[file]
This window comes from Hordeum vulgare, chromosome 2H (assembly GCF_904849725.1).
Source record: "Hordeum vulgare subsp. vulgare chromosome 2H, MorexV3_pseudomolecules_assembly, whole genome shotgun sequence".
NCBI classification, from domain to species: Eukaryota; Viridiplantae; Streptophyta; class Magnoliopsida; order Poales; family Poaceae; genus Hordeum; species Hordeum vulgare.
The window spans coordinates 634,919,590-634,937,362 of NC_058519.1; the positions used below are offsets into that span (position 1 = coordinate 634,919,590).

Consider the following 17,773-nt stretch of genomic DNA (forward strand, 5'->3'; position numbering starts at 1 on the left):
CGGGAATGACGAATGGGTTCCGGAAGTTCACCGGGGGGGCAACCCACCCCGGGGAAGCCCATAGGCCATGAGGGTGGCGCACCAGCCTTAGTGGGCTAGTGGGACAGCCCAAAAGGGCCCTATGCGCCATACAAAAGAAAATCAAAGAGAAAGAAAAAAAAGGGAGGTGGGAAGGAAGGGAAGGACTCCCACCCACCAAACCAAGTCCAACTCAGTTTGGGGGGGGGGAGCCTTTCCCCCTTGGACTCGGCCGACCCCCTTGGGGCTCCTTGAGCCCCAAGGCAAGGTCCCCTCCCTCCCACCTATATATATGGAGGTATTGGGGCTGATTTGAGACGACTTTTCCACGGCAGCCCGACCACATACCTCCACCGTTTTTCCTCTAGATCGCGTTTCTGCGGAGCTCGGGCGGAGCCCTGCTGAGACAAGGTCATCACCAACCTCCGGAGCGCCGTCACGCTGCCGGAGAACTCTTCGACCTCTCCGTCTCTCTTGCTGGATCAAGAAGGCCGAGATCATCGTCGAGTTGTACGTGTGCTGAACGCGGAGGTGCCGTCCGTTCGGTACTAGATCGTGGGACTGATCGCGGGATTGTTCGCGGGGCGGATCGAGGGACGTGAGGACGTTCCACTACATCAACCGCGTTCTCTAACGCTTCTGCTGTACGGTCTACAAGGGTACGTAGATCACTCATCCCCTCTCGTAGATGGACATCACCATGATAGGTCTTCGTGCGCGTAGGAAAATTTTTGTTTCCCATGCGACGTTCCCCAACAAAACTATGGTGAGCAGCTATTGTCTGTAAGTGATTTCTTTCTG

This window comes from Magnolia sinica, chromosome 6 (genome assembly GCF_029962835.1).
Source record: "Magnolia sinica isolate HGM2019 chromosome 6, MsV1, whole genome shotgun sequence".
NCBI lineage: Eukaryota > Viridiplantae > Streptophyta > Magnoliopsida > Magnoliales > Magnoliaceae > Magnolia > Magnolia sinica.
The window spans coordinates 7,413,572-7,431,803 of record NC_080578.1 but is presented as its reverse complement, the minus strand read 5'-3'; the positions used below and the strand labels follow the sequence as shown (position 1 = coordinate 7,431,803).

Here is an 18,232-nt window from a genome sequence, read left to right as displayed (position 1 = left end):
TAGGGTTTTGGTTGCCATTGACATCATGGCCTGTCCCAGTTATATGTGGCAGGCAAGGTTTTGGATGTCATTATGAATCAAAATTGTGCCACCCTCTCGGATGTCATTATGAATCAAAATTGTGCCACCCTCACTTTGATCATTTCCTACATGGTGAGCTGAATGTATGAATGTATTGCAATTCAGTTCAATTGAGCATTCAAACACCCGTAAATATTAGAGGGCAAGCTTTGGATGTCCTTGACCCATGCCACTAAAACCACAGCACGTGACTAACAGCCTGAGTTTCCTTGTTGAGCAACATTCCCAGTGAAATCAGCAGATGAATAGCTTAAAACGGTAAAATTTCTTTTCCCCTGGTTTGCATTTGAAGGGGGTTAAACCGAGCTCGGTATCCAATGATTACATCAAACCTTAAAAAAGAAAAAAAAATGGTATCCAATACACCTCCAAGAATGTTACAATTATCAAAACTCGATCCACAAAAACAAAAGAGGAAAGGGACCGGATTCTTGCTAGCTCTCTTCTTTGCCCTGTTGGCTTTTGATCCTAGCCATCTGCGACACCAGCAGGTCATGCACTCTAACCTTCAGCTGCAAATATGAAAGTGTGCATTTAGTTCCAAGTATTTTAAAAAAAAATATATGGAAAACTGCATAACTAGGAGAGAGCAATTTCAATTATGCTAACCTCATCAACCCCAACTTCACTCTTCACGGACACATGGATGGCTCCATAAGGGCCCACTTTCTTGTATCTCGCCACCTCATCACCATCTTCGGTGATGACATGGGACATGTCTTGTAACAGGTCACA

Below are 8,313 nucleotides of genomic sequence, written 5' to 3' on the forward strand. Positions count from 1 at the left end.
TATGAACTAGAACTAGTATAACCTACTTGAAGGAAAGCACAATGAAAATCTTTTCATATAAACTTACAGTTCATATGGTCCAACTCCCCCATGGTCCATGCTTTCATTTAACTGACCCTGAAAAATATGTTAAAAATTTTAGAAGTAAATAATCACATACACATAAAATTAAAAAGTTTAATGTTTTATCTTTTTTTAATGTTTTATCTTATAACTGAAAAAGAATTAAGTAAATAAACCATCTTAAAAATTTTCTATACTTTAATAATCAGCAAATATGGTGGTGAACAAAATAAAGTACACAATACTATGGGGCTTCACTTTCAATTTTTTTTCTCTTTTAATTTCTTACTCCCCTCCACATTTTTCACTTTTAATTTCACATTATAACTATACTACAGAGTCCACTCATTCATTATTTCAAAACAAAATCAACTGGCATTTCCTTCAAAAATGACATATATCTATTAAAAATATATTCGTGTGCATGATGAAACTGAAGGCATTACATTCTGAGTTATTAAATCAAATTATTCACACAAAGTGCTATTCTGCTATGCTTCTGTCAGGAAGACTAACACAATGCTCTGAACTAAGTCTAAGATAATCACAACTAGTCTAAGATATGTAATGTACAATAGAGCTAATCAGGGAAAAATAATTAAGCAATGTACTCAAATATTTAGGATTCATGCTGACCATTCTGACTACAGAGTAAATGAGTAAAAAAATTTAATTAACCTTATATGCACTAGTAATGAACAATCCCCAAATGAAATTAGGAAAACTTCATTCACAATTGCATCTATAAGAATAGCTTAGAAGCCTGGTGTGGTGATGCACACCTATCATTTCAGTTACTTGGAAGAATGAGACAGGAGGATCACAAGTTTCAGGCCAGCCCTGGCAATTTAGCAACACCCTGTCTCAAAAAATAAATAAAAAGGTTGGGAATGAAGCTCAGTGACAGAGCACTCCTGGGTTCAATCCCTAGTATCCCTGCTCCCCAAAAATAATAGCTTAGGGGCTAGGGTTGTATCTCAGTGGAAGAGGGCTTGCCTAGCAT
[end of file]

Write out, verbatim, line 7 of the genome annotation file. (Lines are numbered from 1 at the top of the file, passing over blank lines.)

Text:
This window comes from Magnolia sinica, chromosome 6 (genome assembly GCF_029962835.1).